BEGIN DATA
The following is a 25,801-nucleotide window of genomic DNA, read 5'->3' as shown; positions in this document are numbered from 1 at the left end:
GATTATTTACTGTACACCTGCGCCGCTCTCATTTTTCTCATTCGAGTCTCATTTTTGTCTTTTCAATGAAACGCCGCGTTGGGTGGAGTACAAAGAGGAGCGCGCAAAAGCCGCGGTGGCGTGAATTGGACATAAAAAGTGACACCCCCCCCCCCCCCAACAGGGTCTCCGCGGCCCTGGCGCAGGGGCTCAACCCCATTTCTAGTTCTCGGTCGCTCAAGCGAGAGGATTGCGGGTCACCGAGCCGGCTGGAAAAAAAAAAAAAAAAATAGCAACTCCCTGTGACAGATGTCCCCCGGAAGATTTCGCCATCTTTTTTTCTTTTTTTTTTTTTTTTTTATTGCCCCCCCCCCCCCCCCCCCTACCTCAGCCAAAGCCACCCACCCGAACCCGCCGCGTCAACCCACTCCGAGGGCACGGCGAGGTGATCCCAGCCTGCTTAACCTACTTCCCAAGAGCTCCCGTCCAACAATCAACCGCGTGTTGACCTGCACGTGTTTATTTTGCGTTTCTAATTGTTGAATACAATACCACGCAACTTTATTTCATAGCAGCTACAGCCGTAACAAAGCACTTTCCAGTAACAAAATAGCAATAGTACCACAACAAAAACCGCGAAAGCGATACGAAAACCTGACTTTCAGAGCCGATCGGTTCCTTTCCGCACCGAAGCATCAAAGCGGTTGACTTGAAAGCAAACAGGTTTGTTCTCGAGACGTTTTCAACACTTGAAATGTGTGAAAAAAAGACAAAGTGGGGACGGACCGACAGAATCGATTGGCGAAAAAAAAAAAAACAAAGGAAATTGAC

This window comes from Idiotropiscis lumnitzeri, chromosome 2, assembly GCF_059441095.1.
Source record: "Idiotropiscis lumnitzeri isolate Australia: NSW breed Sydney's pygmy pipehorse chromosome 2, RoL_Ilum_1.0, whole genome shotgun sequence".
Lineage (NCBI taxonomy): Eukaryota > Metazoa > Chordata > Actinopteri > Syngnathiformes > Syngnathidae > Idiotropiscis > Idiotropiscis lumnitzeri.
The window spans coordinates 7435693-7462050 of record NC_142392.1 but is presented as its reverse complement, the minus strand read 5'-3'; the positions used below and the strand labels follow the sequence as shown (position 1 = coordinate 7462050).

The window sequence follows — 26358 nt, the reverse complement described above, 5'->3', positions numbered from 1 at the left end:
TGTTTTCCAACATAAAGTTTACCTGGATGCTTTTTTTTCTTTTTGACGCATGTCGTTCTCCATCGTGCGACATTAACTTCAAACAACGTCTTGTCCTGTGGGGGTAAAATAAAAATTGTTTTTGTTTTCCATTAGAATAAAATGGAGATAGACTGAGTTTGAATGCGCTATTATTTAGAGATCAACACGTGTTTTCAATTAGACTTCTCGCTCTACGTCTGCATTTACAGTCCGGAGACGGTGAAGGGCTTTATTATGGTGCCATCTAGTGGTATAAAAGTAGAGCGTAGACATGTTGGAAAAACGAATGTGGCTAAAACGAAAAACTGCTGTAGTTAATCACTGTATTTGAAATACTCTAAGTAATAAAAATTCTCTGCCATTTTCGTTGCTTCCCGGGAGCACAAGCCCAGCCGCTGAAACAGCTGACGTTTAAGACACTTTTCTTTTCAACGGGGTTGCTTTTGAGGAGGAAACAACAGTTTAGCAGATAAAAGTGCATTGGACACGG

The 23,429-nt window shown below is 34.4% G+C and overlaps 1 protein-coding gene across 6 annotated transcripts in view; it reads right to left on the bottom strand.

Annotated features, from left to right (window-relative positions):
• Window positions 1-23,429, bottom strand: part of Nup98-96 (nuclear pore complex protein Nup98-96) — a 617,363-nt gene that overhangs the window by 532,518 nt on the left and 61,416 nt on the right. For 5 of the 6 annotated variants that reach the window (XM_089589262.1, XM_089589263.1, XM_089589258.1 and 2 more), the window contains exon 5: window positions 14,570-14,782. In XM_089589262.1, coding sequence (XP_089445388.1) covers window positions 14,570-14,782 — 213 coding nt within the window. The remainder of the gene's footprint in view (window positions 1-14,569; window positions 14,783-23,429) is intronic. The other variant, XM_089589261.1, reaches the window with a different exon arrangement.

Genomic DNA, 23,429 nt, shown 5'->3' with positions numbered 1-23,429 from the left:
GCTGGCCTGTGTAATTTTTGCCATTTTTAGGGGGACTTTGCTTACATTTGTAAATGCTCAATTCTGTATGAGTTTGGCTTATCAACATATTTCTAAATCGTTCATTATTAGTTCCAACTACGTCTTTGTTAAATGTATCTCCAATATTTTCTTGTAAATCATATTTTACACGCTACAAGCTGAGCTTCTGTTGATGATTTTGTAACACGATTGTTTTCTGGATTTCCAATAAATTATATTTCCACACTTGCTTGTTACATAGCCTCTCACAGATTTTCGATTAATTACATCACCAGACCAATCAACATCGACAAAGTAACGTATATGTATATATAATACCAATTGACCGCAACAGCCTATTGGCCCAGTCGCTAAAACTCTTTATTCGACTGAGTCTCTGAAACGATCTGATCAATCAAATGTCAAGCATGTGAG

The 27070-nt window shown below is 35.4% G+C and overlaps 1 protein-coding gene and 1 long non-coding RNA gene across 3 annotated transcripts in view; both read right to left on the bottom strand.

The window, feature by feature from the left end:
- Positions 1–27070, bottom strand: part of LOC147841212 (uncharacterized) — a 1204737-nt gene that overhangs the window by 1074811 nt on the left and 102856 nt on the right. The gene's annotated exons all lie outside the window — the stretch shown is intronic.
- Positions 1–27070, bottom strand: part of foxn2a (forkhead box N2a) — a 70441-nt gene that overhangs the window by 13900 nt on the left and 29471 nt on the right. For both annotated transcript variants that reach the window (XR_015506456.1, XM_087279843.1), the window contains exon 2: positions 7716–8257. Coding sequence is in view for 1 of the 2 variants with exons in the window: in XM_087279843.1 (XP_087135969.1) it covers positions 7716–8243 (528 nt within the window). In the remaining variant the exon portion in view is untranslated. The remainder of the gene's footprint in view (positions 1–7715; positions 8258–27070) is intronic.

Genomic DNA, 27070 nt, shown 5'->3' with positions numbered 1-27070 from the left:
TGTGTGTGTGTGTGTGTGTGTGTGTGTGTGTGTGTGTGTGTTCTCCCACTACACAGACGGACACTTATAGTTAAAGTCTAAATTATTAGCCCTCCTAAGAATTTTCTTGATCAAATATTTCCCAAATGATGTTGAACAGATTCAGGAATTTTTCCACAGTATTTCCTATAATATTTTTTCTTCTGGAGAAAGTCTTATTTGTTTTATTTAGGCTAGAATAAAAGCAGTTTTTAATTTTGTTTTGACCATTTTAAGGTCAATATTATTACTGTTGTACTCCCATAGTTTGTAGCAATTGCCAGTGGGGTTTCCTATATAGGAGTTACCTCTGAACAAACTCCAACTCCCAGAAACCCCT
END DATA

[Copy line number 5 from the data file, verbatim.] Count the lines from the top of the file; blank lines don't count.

Lineage (NCBI taxonomy): Eukaryota > Metazoa > Chordata > Actinopteri > Syngnathiformes > Syngnathidae > Idiotropiscis > Idiotropiscis lumnitzeri.